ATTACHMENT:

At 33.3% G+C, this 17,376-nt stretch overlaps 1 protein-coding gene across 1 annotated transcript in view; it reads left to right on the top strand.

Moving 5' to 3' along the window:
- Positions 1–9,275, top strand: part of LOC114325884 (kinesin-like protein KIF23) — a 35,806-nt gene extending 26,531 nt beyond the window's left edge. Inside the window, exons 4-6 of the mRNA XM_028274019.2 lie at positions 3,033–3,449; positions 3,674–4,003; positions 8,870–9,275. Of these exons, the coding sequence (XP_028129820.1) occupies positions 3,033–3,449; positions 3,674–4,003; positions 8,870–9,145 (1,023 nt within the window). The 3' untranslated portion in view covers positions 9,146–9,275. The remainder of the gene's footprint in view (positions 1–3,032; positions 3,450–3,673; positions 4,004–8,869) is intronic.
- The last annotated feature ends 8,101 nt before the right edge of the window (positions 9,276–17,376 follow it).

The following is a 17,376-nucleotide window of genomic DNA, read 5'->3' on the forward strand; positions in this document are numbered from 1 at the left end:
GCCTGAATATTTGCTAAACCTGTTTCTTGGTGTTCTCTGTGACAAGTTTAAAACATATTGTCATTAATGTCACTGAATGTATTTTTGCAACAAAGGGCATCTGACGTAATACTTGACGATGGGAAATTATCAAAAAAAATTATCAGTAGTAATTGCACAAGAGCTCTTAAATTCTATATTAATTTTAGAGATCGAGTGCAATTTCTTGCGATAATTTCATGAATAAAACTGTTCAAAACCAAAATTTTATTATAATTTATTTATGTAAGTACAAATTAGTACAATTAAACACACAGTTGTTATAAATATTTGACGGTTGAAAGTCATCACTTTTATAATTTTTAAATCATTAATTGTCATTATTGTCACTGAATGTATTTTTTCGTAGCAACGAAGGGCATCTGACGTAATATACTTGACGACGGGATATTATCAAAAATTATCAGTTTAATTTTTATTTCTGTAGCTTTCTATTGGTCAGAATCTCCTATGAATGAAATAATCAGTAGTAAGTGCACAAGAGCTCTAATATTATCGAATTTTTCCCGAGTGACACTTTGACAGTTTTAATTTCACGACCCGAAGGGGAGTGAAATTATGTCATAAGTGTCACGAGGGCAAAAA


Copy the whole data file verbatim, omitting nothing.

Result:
At 33.3% G+C, this 17,376-nt stretch overlaps 1 protein-coding gene across 1 annotated transcript in view; it reads left to right on the top strand.

Moving 5' to 3' along the window:
- Positions 1–9,275, top strand: part of LOC114325884 (kinesin-like protein KIF23) — a 35,806-nt gene extending 26,531 nt beyond the window's left edge. Inside the window, exons 4-6 of the mRNA XM_028274019.2 lie at positions 3,033–3,449; positions 3,674–4,003; positions 8,870–9,275. Of these exons, the coding sequence (XP_028129820.1) occupies positions 3,033–3,449; positions 3,674–4,003; positions 8,870–9,145 (1,023 nt within the window). The 3' untranslated portion in view covers positions 9,146–9,275. The remainder of the gene's footprint in view (positions 1–3,032; positions 3,450–3,673; positions 4,004–8,869) is intronic.
- The last annotated feature ends 8,101 nt before the right edge of the window (positions 9,276–17,376 follow it).

The following is a 17,376-nucleotide window of genomic DNA, read 5'->3' on the forward strand; positions in this document are numbered from 1 at the left end:
GCCTGAATATTTGCTAAACCTGTTTCTTGGTGTTCTCTGTGACAAGTTTAAAACATATTGTCATTAATGTCACTGAATGTATTTTTGCAACAAAGGGCATCTGACGTAATACTTGACGATGGGAAATTATCAAAAAAAATTATCAGTAGTAATTGCACAAGAGCTCTTAAATTCTATATTAATTTTAGAGATCGAGTGCAATTTCTTGCGATAATTTCATGAATAAAACTGTTCAAAACCAAAATTTTATTATAATTTATTTATGTAAGTACAAATTAGTACAATTAAACACACAGTTGTTATAAATATTTGACGGTTGAAAGTCATCACTTTTATAATTTTTAAATCATTAATTGTCATTATTGTCACTGAATGTATTTTTTCGTAGCAACGAAGGGCATCTGACGTAATATACTTGACGACGGGATATTATCAAAAATTATCAGTTTAATTTTTATTTCTGTAGCTTTCTATTGGTCAGAATCTCCTATGAATGAAATAATCAGTAGTAAGTGCACAAGAGCTCTAATATTATCGAATTTTTCCCGAGTGACACTTTGACAGTTTTAATTTCACGACCCGAAGGGGAGTGAAATTATGTCATAAGTGTCACGAGGGCAAAAA